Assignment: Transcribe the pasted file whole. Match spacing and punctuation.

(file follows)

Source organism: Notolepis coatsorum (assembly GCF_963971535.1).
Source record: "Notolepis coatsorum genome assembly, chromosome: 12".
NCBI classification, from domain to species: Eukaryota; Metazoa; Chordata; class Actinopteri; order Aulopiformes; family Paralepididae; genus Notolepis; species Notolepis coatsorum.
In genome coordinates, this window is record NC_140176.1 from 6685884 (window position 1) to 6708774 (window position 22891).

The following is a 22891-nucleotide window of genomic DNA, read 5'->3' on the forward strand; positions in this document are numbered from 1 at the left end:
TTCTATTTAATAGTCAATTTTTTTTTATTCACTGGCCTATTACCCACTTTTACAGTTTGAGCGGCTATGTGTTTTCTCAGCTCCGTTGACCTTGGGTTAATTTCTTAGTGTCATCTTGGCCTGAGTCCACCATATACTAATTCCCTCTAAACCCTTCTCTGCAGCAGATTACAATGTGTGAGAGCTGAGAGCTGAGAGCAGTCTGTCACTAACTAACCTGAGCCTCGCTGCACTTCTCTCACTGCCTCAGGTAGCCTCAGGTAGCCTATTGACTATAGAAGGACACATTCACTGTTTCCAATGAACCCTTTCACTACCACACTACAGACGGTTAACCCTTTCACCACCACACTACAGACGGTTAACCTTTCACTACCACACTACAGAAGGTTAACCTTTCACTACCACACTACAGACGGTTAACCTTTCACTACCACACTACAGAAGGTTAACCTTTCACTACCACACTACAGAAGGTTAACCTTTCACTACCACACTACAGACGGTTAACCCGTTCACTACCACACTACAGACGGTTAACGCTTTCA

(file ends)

Source organism: Notolepis coatsorum (assembly GCF_963971535.1).
Source record: "Notolepis coatsorum genome assembly, chromosome: 12".
NCBI classification, from domain to species: Eukaryota; Metazoa; Chordata; class Actinopteri; order Aulopiformes; family Paralepididae; genus Notolepis; species Notolepis coatsorum.
In genome coordinates, this window is record NC_140176.1 from 6685884 (window position 1) to 6708774 (window position 22891).

The following is a 22891-nucleotide window of genomic DNA, read 5'->3' on the forward strand; positions in this document are numbered from 1 at the left end:
TTCTATTTAATAGTCAATTTTTTTTTATTCACTGGCCTATTACCCACTTTTACAGTTTGAGCGGCTATGTGTTTTCTCAGCTCCGTTGACCTTGGGTTAATTTCTTAGTGTCATCTTGGCCTGAGTCCACCATATACTAATTCCCTCTAAACCCTTCTCTGCAGCAGATTACAATGTGTGAGAGCTGAGAGCTGAGAGCAGTCTGTCACTAACTAACCTGAGCCTCGCTGCACTTCTCTCACTGCCTCAGGTAGCCTCAGGTAGCCTATTGACTATAGAAGGACACATTCACTGTTTCCAATGAACCCTTTCACTACCACACTACAGACGGTTAACCCTTTCACCACCACACTACAGACGGTTAACCTTTCACTACCACACTACAGAAGGTTAACCTTTCACTACCACACTACAGACGGTTAACCTTTCACTACCACACTACAGAAGGTTAACCTTTCACTACCACACTACAGAAGGTTAACCTTTCACTACCACACTACAGACGGTTAACCCGTTCACTACCACACTACAGACGGTTAACGCTTTCA